Individualized Education Plans (IEP) and 504 Plans, while similar in that they support students’ needs, are also quite different when it comes to how they support students and how they are implemented within the school system. Below is a useful outline to help parents, educators, and children differentiate between the two services.
|In simple terms, what is each plan?||An educational outline designed to help students access their learning in school||An educational outline designed to map out a student’s special education experiences throughout their schooling|
|How does each plan work?||For students with disabilities or major health impairments, a 504 provides specific modifications or accommodations so that learning is not impeded or interfered with||For students with at least one of the specific learning disabilities listed in Individuals with Disabilities Education Act (IDEA), an IEP guarantees specialized modifications, accommodations, and instructional services so that learning obstacles are removed|
|Who qualifies according to the law?||A child with a disability, health condition, or medical need that substantially limits or interferes with a student’s daily life functioning qualifies for a 504 under Section 504 of the Rehabilitation Act||A child with a specific learning disability listed in IDEA, including attention difficulties, is affected to the point that their learning needs cannot be met in the general education system alone. A student qualifies under the Individuals with Disabilities Education Act|
|How does the evaluation work in schools?||Students must be evaluated and diagnosed by a professional, but parents typically must acquire the diagnosis on their own||Students must be evaluated and diagnosed with a documented learning disability that affects their success in a general education classroom. Students can be evaluated by the school’s psychologist or request a private, outside evaluation|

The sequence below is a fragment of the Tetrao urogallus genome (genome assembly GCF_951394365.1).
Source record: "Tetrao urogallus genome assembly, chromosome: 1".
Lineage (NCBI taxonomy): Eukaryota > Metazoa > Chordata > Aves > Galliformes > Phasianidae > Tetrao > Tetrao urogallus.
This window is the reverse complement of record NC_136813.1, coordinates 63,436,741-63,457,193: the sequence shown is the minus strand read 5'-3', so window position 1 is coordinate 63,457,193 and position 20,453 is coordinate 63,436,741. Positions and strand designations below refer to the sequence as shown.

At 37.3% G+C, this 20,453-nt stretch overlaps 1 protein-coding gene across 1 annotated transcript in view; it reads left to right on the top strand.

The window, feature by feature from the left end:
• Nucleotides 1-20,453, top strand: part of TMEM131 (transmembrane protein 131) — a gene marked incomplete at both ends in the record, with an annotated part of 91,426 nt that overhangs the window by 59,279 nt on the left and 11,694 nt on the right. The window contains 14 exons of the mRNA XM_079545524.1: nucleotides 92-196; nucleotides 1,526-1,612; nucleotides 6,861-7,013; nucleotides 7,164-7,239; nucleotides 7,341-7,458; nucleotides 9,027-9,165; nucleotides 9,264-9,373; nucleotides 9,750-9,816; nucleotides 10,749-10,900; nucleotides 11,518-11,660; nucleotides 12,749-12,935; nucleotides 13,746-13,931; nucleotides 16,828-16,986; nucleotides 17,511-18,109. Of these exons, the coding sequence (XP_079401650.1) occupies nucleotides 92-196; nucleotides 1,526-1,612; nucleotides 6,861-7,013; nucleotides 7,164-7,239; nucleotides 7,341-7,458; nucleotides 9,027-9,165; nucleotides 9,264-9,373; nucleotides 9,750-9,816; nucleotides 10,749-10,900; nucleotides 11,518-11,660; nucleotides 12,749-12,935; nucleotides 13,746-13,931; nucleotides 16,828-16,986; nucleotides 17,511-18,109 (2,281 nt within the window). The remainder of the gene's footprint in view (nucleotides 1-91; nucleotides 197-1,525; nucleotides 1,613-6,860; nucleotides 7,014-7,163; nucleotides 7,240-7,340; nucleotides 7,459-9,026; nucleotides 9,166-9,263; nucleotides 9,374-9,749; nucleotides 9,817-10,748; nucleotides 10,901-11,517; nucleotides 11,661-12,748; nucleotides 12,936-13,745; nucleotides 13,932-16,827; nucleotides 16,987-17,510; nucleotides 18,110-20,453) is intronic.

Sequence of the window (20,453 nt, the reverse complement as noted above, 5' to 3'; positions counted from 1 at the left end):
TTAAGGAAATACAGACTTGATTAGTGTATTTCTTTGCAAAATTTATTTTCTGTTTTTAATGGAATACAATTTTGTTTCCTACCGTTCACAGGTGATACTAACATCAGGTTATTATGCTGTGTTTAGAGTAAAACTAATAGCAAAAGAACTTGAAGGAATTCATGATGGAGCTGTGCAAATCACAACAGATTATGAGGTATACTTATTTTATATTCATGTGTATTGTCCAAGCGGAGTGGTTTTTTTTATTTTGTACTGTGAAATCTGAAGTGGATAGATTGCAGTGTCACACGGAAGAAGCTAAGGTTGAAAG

|Who has a hand in the creation of each plan?||The guidelines for the 504 are less restrictive; typically the parents, teachers, any special educators who are familiar with the child, administration create the plan||Legally, the creation of an IEP is more specific, and usually includes the parents, one or more of the child’s general education teachers, a school psychologist or private specialist at the request of the parents, the child’s special education case manager, and usually the schools special education department head|
|What are the key aspects of each plan?||Again, a 504 plan is the less restrictive of the two; it will typically include a list of accommodations, classroom or instructional modifications, health care instructions or details, and how teachers and other school personnel will implement and track the student’s progress||Since the IEP is a signed, legal document, it is more extensive; it will include past and current academic data points, test scores, evaluation findings, and any other cognitive, behavioral, or social test results. Based on these score reports and teacher reports, the IEP team will draft academic, social, and/or behavioral goals for the student to work towards. The plan will also include how the progress will be measured/assessed, which instructional and testing accommodations will be used, and supplementary aides and services that the school will provide with the help of the special education department. Finally, the IEP plan will include details about the frequency of the accommodations and how the student will participate in standardized testing.|